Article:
Epidemiology and Infection



Salivary diagnosis of rubella: a study of notified cases in the United Kingdom, 1991–4


M. E. RAMSAY a1, R. BRUGHA a1, D. W. G. BROWN a2, B. J. COHEN a2c1 and E. MILLER a1
a1 Immunisation Division, Communicable Disease Surveillance Centre
a2 Enteric and Respiratory Virus Laboratory, Central Public Health Laboratory, Colindale Avenue, London NW9 5HT, UK

Abstract

Rubella infections, notified by general practitioners on the basis of a clinical diagnosis, were investigated by testing blood and saliva samples for specific IgM. Overall 52 (29%) of 178 cases with appropriately timed blood specimens were confirmed as recent rubella by IgM serology. Only 2 (3%) of 74 cases in children under 5 years were confirmed compared to 50 (48%) of 104 cases in older children and adults. The confirmation rate was lower (6 %) in those with documented vaccination history than in those without (42%). The specificity of saliva rubella IgM testing compared to testing corresponding blood samples was 99%. The overall sensitivity of saliva rubella IgM testing was 81%. This rose to 90% if results from inappropriately timed specimens and specimens taking more than 1 week to reach the laboratory were excluded. A corresponding saliva rubella IgG test was 98% sensitive and 100% specific. Of 126 rubella IgM negative cases, 25 (20%) were positive for parvovirus B19 IgM. This study confirmed that rubella surveillance based on clinical reports is not specific. It also demonstrated that saliva samples, if taken 7–42 days after onset of illness and transported rapidly to the laboratory, are a feasible alternative to blood samples for rubella surveillance.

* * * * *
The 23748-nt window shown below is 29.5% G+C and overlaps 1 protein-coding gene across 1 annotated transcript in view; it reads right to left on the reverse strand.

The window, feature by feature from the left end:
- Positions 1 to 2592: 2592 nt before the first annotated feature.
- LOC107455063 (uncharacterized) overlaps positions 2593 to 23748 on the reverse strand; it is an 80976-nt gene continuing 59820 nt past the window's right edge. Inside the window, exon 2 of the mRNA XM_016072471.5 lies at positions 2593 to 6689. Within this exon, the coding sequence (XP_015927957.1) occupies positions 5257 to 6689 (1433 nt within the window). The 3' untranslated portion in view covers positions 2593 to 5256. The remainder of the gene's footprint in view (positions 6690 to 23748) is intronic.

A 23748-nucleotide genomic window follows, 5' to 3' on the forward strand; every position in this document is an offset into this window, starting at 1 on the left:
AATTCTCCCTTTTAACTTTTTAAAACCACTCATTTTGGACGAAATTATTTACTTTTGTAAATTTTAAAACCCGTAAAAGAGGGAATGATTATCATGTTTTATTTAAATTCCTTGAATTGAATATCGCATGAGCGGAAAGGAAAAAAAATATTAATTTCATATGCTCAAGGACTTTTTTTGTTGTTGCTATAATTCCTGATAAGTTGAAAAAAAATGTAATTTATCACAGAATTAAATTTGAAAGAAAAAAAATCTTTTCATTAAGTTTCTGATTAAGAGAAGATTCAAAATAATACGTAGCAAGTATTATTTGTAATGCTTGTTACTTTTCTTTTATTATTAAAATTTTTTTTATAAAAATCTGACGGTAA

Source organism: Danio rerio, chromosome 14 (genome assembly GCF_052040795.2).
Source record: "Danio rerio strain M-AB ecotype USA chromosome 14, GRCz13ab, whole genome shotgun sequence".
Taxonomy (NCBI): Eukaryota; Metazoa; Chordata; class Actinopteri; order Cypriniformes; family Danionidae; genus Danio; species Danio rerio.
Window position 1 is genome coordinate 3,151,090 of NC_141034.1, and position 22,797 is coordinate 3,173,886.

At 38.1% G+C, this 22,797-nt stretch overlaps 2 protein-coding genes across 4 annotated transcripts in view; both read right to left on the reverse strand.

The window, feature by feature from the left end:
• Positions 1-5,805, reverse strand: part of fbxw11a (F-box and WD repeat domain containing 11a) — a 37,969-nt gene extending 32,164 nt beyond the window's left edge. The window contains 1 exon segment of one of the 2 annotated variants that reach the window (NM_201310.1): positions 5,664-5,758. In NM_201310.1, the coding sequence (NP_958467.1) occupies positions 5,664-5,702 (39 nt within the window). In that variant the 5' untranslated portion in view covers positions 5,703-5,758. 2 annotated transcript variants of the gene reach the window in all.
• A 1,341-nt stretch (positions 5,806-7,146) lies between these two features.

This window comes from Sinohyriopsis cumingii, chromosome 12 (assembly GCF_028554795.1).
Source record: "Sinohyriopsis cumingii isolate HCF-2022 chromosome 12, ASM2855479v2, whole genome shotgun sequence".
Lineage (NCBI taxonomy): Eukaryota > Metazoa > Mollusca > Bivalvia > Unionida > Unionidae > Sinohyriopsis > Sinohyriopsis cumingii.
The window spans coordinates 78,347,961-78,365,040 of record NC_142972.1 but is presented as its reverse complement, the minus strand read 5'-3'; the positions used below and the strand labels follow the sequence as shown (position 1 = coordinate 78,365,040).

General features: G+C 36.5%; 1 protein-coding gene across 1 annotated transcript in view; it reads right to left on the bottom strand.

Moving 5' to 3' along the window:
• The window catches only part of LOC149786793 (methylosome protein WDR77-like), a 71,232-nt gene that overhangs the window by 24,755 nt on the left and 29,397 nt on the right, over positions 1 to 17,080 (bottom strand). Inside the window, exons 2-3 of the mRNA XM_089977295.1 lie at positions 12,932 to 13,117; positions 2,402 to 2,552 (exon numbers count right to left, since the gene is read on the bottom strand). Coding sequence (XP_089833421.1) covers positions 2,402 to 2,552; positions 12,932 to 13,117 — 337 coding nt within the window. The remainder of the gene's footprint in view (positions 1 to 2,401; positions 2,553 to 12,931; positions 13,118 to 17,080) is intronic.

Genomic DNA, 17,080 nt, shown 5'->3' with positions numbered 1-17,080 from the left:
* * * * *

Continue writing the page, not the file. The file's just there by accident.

(Accepted November 26 1997)


Correspondence:
c1 Author for correspondence.


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